India will be focusing on the "gaps" in the international nuclear security legal framework at the NSS meet in Hague on March 24-25, while stressing the need for all member countries to be party to its conventions including on Suppression of Acts of Nuclear Terrorism.
External Affairs Minister Salman Khurshid will lead the delegation comprising Foreign Secretary Sujatha Singh and other senior officials from India, which will reiterate its concerns over nuclear terrorism and breach of nuclear technology security at the third Nuclear Security Summit. "Our approach would be to focus on some of the pending work e.g there are still gaps in the international nuclear security legal architecture. A number of NSS countries are still not party to 2005 amendments to the Convention of Physical Protection of Nuclear Material. Number of them are also not party to International Convention on Suppression of Acts of Nuclear Terrorism. We would like all the NSS countries to be part of the legal framework," senior government officials said here.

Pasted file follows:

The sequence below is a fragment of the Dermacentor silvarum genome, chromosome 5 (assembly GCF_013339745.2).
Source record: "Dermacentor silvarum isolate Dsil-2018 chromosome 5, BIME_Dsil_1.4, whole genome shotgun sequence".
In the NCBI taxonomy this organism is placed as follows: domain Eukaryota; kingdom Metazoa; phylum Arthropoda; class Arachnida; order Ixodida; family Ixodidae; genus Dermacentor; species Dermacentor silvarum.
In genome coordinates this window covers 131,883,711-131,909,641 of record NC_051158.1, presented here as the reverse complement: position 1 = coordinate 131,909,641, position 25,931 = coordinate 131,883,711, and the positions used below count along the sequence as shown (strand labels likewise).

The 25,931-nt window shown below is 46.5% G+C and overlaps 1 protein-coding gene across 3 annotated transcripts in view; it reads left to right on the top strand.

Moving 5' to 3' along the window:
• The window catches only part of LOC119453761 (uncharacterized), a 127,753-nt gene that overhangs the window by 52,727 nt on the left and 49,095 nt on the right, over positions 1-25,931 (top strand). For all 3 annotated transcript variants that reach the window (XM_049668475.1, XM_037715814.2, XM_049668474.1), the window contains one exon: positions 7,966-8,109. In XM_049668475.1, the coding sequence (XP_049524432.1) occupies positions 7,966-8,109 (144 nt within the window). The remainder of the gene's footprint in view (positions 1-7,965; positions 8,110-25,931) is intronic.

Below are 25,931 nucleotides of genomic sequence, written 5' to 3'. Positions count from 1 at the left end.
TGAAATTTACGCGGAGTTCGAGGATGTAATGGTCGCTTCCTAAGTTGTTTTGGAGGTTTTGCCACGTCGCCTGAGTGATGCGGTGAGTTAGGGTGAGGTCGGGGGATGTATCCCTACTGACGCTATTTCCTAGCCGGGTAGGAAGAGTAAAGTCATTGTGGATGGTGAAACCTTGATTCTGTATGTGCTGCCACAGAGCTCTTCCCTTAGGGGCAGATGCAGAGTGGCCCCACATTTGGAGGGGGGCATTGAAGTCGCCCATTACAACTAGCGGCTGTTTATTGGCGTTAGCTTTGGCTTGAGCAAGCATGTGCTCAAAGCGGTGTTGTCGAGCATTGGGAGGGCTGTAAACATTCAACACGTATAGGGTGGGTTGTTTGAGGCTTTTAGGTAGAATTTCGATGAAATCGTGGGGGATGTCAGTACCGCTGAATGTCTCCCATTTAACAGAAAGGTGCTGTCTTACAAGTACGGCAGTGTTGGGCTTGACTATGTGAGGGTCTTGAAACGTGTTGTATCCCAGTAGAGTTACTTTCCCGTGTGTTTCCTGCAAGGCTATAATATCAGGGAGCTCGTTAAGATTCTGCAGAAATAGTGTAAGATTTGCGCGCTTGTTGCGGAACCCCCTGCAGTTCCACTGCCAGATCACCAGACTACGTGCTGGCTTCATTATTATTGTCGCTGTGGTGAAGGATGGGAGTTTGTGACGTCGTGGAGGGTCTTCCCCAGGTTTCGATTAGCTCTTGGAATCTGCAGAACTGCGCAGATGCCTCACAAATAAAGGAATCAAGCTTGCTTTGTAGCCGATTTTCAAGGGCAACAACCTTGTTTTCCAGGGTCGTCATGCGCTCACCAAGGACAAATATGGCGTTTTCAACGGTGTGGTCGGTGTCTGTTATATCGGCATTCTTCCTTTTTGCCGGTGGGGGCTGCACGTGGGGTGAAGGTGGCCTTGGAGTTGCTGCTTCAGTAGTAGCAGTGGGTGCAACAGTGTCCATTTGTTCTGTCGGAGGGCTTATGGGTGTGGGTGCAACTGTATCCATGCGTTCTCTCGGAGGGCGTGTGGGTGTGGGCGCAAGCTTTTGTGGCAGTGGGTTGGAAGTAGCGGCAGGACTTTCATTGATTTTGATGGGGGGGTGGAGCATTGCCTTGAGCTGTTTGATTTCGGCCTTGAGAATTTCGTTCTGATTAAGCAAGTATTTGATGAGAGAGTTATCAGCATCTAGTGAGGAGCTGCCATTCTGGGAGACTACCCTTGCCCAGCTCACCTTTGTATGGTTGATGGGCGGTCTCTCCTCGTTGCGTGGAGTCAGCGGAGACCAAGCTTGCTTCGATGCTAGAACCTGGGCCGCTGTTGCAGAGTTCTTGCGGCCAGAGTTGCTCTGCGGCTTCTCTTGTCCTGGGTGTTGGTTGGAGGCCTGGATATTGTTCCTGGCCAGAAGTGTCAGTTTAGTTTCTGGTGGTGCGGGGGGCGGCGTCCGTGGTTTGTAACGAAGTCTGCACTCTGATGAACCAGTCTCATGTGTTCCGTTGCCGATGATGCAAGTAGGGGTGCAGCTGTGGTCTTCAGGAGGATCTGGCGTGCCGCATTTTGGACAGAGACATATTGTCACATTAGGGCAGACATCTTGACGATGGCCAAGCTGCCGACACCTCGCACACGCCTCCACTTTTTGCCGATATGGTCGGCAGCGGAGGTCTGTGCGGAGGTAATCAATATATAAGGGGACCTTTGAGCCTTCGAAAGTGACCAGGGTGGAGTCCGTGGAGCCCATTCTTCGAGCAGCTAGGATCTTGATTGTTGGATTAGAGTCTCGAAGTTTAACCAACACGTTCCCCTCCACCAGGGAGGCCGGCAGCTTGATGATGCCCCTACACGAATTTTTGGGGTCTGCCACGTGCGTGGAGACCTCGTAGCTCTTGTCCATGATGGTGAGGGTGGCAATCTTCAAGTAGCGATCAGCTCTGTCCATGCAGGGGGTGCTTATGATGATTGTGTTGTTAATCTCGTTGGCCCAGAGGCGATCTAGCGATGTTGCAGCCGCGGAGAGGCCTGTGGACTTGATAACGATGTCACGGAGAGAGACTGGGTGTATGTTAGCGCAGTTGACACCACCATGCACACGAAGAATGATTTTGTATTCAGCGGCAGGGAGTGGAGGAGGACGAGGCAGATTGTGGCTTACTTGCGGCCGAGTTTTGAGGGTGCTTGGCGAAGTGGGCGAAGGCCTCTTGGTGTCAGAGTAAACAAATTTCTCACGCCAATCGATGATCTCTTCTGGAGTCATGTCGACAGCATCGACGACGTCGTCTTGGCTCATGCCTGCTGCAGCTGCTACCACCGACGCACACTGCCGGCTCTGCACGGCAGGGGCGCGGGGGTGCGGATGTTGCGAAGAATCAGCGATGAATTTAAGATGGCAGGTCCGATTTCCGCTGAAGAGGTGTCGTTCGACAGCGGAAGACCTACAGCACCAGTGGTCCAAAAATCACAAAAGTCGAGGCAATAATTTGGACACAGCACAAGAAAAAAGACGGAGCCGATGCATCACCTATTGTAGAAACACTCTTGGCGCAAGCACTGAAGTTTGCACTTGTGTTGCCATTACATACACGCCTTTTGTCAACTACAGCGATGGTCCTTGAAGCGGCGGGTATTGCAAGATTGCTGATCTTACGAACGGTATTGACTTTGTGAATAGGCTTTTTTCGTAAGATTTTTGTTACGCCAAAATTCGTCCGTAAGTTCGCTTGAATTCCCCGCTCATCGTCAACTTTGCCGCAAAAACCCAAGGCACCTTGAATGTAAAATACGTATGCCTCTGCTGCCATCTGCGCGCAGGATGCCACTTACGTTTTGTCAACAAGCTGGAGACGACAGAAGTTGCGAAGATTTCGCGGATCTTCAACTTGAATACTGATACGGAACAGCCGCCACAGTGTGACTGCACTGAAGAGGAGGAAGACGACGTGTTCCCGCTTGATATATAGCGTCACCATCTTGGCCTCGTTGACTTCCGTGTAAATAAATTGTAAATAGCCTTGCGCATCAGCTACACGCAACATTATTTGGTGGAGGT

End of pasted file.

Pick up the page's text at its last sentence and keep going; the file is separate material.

The other area of focus will include greater tactical cooperation in combating illicit trafficking of nuclear material and greater cooperation in sharing of best practises and technologies.
Asked if India would also raise the issue of Pakistan blocking the Fissile Material Cutoff Treaty (FMCT) at the Summit, which will be attended by more than 50 countries and four international organisations, the officials said though the agenda was not specifically part of NSS but individual country statements may cover other issues including this.
On whether India will raise concerns over safety of nuclear arsenal in Pakistan, they said NSS does not go into country-specific concerns but added that India's concerns over clandestine proliferation of nuclear material and technology have been raised at several occasions and were well known.
On the status of India's bid for membership in multi- lateral export control regimes including the Nuclear Suppliers Group, the Missile Technology Control Regime (MTCR) and the Wassenaar Arrangement, the officials termed the progress as "good", saying apart from the active discussions with these regimes, India was also in talks bilaterally with the countries.